That someone, just by the way of giving him a name, was Tony. Tony and I got together after work to work on various projects that had a pressing need to get done. As we talked at the church, the Holy Spirit clued me in on that he was ever curious about Jesus and wanted to form a relationship with Him. Not wanting to shirk off my responsibility and not wanting any of the credit that says I led you to salvation, I told him in a gentle but firm voice, “If you truly want a relationship with Jesus you are going to say a salvation prayer by yourself and gave him instructions: 1) to confess your sins to Jesus Christ, 2) accept Him as your Savior from hell and live on for Him 3) live the rest of your life for Him despite whatever Satan has for you.” Spiritually, he grew like a weed until he got cancer. It was the fast acting kind as he was house-bound in less than six months. However, getting to listen to him proclaim his love for God in both words and actions, I knew that he was heaven-bound.
See, God arranged it so that Tony would ask me the right questions, and I would provide the right answers. The Sunday at church after his diagnosis, Tony requested prayer for healing from cancer. For that six months, our church felt an ever-presence with him. At his house during an agreement with Tony and the pastor, I remember various church people began to pray out loud for him. I felt a tug in my spirit to pray out loud for him as well given my struggles with expressive aphasia and given the experiences had with death when I was 18 (Running With Christ. . .). I prayed and prayed. I thought in my head that if God doesn’t hear my prayer I would be totally devastated. Then a few days later, his physical body died. I was devastated, as I said. I wanted to give up hope in God. I felt like if God did not hear me because if he did then Tony would be raised to physical life again. But it didn’happen like that. I sought comfort in the Bible, specifically Romans 8:18-30:
“For I consider that the sufferings of this present time are not worth comparing with the glory that is to be revealed to us. For the creation waits with eager longing for the revealing of the sons of God. For the creation was subjected to futility, not willingly, but because of him who subjected it, in hope that the creation itself will be set free from its bondage to corruption and obtain the freedom of the glory of the children of God. For we know that the whole creation has been groaning together in the pains of childbirth until now. And not only the creation, but we ourselves, who have the firstfruits of the Spirit, groan inwardly as we wait eagerly for adoption as sons, the redemption of our bodies. For in this hope we were saved. Now hope that is seen is not hope. For who hopes for what he sees? But if we hope for what we do not see, we wait for it with patience. Likewise the Spirit helps us in our weakness. For we do not know what to pray for as we ought, but the Spirit himself intercedes for us with groanings too deep for words. And he who searches hearts knows what is the mind of the Spirit, because the Spirit intercedes for the saints according to the will of God. And we know that for those who love God all things work together for good, for those who are called according to his purpose. For those whom he foreknew he also predestined to be conformed to the image of his Son, in order that he might be the firstborn among many brothers. And those whom he predestined he also called, and those whom he called he also justified, and those whom he justified he also glorified.”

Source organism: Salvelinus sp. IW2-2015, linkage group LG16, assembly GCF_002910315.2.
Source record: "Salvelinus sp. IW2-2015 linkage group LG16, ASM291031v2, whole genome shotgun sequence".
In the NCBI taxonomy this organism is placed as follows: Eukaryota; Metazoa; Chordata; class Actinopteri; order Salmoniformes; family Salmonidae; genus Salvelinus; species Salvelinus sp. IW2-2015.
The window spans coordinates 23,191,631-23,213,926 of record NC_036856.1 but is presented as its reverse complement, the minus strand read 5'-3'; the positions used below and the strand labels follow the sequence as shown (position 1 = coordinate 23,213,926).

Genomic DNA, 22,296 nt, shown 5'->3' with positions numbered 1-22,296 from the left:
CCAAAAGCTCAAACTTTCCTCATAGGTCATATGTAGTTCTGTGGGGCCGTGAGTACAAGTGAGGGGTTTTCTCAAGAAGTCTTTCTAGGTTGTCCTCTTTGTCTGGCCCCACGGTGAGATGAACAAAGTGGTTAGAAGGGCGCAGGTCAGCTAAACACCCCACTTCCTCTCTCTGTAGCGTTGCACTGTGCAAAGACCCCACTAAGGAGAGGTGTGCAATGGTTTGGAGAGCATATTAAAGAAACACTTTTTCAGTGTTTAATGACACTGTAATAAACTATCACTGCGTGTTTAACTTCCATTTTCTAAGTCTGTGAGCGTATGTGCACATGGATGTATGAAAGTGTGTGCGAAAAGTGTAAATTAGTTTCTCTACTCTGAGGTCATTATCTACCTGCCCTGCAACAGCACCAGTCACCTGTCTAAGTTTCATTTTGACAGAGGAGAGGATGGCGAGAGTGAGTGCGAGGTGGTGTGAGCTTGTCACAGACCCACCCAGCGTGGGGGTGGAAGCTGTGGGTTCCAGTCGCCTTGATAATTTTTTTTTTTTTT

Romans 8:18-30 ESV
I was an elder at my church then, an elder who had a deeper relationship with God because of what He allowed me to go through. And yet, I couldn’t pray death away. Just like a scene from Star Wars 2 and 3 as Anakin Skywalker couldn’t stop the death of his mother and Padmè, his wife. I was emotionally, physically and mentally heartbroken, not renewed. Over the past two years, I poured my life out to him. Now, gone. Even at his funeral, I got up in front of all those that were in attendance for his and spoke. I don’t know if anyone was spiritually changed by the closeness that Tony and I shared together, but him dying was another season of winter for me. Yet, it was the beginning of Tony’s springtime. After suffering so much from cancer, he is free to get to spend the rest of his spiritual life with Jesus. I eventually recovered, and look forward to seeing Jesus Christ along with him when my body is through with the work God has for me to do down here.
“How Do You Measure Spiritual Growth?” ~ Mark Buchanan
~ Darren L. Beattie, The Soul Blogger ~